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Group Seeks to Stop Foreclosure in Solar Unit Dispute

October 07, 1987|JOHN SPANO | Times Staff Writer

A homeowners group is seeking to prevent a bank from foreclosing on the home of a couple who say the $10,000 solar heating unit they bought doesn't work.

The group is the Public Interest Homeowners Assn., which sued dozens of solar manufacturers, sellers and lenders last year, claiming hundreds of California homeowners were defrauded by faulty products and high-pressure sales tactics.

Lawyers for the group have won a temporary court order blocking any foreclosure on the home of Fred and Edna Straus by Orange-based Western Financial Savings Bank. The couple claim they were tricked into signing a second mortgage for equipment that, they claim, never functioned properly.

A full hearing at which lawyers will try to make the ban permanent is scheduled in the Orange County Superior Court case next week. The Strauses' complaints echo those of many others against some firms in the solar industry, the subject of a sweeping investigation by state officials last year.

The Strauses bought a $10,000 solar unit from California Energy Bureau in 1983. They had assertedly been told that the unit would reduce their utility bills by 85 to 90% and would practically pay for itself.

Two weeks later a representative of the bank appeared at the Strauses' West Covina home. According to a declaration by the Strauses, he told them that they had to sign loan papers because Western Financial had paid California Energy Bureau.

"We never sought out financing. We did not apply for any loan, nor did we ever visit or meet anyone from Western Financial until this visit where we were told we had to sign because Western Financial had already paid the vendor," according to the statement.

While they paid $171.50 a month for three years, the Strauses claim the unit repeatedly malfunctioned. Their utility bills went up instead of down, they assert.

Despite repeated complaints, the system was never fixed, according to the couple. They stopped paying the bank in January, and when the bank sent a default notice, the homeowners group intervened.

Bank attorney Steven M. Schott said Western made a home improvement loan to the couple at their request and is not responsible for the allegedly fraudulent acts of the seller of the solar equipment.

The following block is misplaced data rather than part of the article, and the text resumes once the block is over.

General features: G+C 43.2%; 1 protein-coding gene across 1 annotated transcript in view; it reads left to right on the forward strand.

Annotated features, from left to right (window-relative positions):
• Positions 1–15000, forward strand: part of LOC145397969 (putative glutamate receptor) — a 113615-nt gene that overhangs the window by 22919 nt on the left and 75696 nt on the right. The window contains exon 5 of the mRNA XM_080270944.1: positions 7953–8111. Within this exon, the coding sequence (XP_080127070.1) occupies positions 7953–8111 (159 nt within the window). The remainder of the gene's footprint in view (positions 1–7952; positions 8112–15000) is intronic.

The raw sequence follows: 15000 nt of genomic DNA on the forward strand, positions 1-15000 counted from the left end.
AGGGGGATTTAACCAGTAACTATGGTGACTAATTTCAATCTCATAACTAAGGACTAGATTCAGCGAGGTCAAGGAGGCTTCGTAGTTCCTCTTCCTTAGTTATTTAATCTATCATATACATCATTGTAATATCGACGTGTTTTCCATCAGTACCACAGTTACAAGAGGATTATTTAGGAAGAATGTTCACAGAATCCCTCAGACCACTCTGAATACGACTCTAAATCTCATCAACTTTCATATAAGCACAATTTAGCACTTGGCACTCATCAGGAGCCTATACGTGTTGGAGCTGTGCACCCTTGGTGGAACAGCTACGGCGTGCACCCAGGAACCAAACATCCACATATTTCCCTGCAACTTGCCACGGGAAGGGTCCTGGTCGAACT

Another bank used a similar defense last March when the group tried to stop foreclosures on more than 100 homes in Orange, Los Angeles and Riverside counties. Oakland-based Central Bank successfully claimed that it was exempt from state consumer protection laws in parallel situations because it had nothing to do with building or selling the defective solar equipment.

When a judge lifted a temporary order that had blocked foreclosures, lawyers for the homeowners group advised their members to pay up, according to Central Bank lawyer Stanley Doten. All of the homeowners either made up the back payments or made arrangements with the bank, and there were no foreclosures, according to both sides.

While Central Bank had hundreds of solar customers, Western has just "three or four" such loans outstanding, according to Senior Vice President Regan Kelly. The total amount of loans outstanding on solar equipment is $26,000, Kelly said.

"We're aware of the problems people have had with the solar equipment, and we've tried to be as accommodating as possible," Kelly said. "At the same time, our business is separate from the solar sales."

Kelly said the Strauses' loan has been delinquent for nine months.

Melvin Teitelbaum, lawyer for the Public Interest Homeowners Assn., said the Straus case is typical. The couple got equipment that doesn't work, for which the bank continues to demand payment.

"This is the general situation in which the lender should be held to be responsible for whatever liability we could have had against the seller," Teitelbaum said.

But Schott said California consumer protection laws apply to the seller, not the lender.

"Western Financial has no relationship or connection with the seller of the solar unit in question," Schott said. The law makes the lender responsible for the seller's actions only when there is "a direct relationship, such as common ownership or interest, and that's not the case here," Schott said.

The case is set for a hearing before Superior Court Commissioner Julian Cimbaluk on Oct. 12.

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